By Mike Wilcox, Publisher
You’ve been warned! This column isn’t for everyone.
I confess to being a fanatical sports fan and one of my favorite sports is basketball. Thus you can imagine I was in all my glory when Sunday night rolled around and it was Game 7 time for the NBA championship.
And when Cleveland edged Golden State in what will go down in history as one of the most entertaining Game 7’s in sports history, I was deliriously joyful for the city of Cleveland and its fans. You see that poor city has been the butt of sports futility jokes for years. A Cleveland professional team hadn’t won a championship since the Cleveland Browns won the NFL championship (before the age of the Super Bowl) back 52 years ago.
Like so many I have been a long suffering Detroit Lion fan. They haven’t come close to winning a championship since the Bobby Layne era back in 1957. But the Tigers, Red Wings and Pistons have each won the title of their sports best team several times. In Cleveland, well, let’s just say their record of sports futility has been down right embarrassing.
But the monkey is now off their back thanks to Lebron James, Kyrie Irving and a host of role players. They won the championship despite being down three games to one. They won despite enduring a tumultuous regular season in which their coach David Blatt was fired midway through the season.
When I think of Cleveland basketball, I think of James and owner Dan Gilbert. But I also reminisce about a former owner, Ted Stepien, who in the 1980’s, fielded some of the worst teams the Cleveland Cavalier fans have ever seen.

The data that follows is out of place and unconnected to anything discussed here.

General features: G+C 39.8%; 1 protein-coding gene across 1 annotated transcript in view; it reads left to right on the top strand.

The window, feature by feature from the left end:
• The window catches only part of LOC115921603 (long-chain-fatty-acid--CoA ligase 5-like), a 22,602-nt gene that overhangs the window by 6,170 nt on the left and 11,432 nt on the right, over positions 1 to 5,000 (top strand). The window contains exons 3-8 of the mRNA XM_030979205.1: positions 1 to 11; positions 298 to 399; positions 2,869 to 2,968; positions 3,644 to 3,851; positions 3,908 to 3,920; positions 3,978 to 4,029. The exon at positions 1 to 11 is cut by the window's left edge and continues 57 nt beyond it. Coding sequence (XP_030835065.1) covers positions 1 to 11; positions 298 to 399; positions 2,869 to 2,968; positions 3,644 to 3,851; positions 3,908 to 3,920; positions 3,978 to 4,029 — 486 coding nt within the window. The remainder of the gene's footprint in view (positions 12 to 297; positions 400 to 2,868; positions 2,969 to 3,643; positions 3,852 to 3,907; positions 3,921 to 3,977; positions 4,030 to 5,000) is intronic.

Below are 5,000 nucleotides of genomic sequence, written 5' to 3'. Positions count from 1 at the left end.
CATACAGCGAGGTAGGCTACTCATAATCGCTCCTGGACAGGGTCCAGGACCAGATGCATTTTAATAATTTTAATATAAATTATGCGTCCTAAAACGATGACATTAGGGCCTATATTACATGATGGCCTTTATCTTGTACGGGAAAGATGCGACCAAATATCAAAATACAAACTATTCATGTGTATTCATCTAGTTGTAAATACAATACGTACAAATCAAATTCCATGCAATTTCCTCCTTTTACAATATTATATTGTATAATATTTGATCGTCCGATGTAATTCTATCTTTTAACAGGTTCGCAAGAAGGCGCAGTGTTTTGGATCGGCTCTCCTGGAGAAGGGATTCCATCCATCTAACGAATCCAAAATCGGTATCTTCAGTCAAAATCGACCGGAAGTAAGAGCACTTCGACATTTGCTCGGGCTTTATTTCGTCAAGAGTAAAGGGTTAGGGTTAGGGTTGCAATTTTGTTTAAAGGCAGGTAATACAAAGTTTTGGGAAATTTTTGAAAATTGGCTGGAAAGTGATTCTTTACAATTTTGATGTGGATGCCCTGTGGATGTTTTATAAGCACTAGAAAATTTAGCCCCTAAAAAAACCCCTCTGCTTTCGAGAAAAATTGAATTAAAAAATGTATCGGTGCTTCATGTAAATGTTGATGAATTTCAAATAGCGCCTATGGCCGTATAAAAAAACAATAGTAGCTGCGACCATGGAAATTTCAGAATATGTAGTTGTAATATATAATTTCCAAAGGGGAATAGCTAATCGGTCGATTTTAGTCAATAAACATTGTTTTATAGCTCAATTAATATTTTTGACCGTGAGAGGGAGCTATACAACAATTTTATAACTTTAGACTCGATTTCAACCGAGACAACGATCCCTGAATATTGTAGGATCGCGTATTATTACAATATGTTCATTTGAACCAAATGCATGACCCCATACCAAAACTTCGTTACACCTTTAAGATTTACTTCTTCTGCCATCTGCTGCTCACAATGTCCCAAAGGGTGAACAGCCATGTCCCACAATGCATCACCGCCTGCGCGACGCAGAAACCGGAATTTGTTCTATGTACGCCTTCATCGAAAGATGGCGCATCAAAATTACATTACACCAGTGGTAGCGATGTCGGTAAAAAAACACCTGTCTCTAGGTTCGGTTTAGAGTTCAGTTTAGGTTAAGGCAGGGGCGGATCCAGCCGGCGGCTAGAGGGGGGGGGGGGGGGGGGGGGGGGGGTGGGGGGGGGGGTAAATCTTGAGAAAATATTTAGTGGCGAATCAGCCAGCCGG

Stepien, God rest his soul, was a friend, albeit an eccentric one. I grew to know him, and like him, after he has sold the Cavaliers to Gordon Gund, and embarked on the task of starting a professional basketball league known as the Global Basketball Association.
I answered an ad in the Wall Street Journal seeking teams to join the league. After meeting with Stepien, and scouting arena locations all over the Midwest, I cut a deal with the Saginaw Civic Center and hired U of M legend Cazzie Russell as my coach.
Being the youngest owner in the new league as well as having the smallest market- other teams were in Nashville, Huntsville, Greenville, Albany GA, Wichita and Louisville, Stepien became my mentor. He taught me a lot about basketball and team ownership. I spent days and nights at his Cleveland mansion, listening to stories about how he and Cleveland were screwed by the NBA.
If Stepien were alive today he would be the Cavalier’s most fervent fan. He loved his city and would have done anything to bring a basketball championship to it. That legacy, however, has now fallen on the current owner, Detroiter Dan Gilbert, founder of Quicken Loans, who was able to lure the world’s greatest basketball player, Lebron James from Miami, back to his roots in northeast Ohio.
Before the playoffs, many were saying James was washed up. They said two-time regular season MVP Seth Curry of Golden State was the world’s best. James, however, who proclaimed a year ago he would bring a championship to Cleveland, clearly out-played Curry in every facet during the playoffs and finals. Few can dispute now, who is the better player.
For James, and Gilbert who has done so much for Cleveland and Detroit, and the former owner Stepien, who was vilified by the NBA, players and fans, this championship means so much. But even more importantly the fans of the Cavaliers and the city of Cleveland so needed to get “the monkey off their back.” It is gone now, and they can look to the Cavaliers and maybe even the Indians, to bring them more championships in the near future.